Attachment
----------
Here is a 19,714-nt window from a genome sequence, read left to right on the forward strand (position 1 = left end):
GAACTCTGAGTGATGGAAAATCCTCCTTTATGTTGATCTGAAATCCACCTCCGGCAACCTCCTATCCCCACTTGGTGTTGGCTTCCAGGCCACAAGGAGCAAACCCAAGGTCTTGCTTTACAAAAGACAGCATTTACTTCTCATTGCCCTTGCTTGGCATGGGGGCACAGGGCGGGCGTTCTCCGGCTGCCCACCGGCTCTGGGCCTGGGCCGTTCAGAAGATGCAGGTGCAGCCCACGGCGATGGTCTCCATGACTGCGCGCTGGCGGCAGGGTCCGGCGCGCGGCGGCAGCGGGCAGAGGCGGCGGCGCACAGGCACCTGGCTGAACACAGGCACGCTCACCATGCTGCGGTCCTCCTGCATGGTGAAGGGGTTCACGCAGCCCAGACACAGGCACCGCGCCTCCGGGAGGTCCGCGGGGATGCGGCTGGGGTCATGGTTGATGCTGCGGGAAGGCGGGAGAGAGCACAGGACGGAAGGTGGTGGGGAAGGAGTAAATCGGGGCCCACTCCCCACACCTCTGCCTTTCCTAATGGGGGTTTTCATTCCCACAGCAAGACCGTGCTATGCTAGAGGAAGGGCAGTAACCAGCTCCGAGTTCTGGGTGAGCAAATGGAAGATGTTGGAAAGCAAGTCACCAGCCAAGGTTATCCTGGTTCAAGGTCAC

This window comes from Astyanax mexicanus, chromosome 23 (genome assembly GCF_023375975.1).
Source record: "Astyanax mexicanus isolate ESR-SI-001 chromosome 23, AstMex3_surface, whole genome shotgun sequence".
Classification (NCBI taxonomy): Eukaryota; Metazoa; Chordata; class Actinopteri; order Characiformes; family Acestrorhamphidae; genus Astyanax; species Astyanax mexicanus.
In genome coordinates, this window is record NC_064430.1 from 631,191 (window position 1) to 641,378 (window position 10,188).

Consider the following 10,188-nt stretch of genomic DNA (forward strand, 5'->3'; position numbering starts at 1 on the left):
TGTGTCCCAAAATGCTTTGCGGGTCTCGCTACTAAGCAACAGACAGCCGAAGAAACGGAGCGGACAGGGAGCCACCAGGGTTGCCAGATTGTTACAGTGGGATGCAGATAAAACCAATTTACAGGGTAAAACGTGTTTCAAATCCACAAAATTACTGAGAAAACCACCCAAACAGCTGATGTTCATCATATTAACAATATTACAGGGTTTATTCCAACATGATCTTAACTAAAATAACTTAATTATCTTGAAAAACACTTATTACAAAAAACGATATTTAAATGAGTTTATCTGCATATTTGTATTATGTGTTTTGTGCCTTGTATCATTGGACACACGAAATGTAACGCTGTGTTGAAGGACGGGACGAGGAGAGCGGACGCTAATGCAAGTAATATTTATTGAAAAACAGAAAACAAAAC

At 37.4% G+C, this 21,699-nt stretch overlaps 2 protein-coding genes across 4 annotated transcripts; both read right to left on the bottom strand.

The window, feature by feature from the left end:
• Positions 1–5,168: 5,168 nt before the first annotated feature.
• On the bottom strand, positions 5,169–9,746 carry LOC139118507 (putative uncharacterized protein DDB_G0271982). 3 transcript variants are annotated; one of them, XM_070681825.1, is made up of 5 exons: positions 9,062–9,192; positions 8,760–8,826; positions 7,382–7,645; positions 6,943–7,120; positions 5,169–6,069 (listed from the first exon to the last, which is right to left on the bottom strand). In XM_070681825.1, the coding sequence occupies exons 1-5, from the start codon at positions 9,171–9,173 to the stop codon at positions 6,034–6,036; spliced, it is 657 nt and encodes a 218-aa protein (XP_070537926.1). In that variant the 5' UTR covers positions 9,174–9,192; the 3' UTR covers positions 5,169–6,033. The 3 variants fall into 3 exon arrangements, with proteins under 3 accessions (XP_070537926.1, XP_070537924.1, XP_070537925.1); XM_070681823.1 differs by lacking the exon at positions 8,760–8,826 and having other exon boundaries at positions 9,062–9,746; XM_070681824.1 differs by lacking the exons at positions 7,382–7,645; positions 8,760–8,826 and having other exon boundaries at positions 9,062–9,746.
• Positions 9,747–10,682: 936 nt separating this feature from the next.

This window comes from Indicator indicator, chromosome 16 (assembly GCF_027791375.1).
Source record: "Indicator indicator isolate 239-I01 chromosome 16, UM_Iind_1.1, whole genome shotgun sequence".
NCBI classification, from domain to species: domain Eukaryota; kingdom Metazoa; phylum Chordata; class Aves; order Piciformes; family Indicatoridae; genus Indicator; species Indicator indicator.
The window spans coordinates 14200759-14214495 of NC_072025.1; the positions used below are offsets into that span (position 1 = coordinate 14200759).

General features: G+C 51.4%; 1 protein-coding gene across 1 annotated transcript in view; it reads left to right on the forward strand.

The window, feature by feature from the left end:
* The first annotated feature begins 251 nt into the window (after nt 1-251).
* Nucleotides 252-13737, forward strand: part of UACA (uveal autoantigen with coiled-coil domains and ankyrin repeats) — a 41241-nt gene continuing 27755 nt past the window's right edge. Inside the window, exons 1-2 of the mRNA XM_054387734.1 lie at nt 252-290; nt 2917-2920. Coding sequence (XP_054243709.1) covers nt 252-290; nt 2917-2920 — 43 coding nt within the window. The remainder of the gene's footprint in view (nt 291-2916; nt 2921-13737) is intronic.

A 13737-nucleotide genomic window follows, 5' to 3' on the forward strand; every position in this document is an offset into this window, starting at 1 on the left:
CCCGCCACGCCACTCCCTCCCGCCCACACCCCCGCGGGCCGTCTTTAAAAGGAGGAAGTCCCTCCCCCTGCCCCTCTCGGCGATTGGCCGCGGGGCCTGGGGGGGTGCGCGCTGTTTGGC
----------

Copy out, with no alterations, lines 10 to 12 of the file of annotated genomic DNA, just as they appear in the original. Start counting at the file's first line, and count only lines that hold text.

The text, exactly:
The window, feature by feature from the left end:
• Positions 1–5,168: 5,168 nt before the first annotated feature.
• On the bottom strand, positions 5,169–9,746 carry LOC139118507 (putative uncharacterized protein DDB_G0271982). 3 transcript variants are annotated; one of them, XM_070681825.1, is made up of 5 exons: positions 9,062–9,192; positions 8,760–8,826; positions 7,382–7,645; positions 6,943–7,120; positions 5,169–6,069 (listed from the first exon to the last, which is right to left on the bottom strand). In XM_070681825.1, the coding sequence occupies exons 1-5, from the start codon at positions 9,171–9,173 to the stop codon at positions 6,034–6,036; spliced, it is 657 nt and encodes a 218-aa protein (XP_070537926.1). In that variant the 5' UTR covers positions 9,174–9,192; the 3' UTR covers positions 5,169–6,033. The 3 variants fall into 3 exon arrangements, with proteins under 3 accessions (XP_070537926.1, XP_070537924.1, XP_070537925.1); XM_070681823.1 differs by lacking the exon at positions 8,760–8,826 and having other exon boundaries at positions 9,062–9,746; XM_070681824.1 differs by lacking the exons at positions 7,382–7,645; positions 8,760–8,826 and having other exon boundaries at positions 9,062–9,746.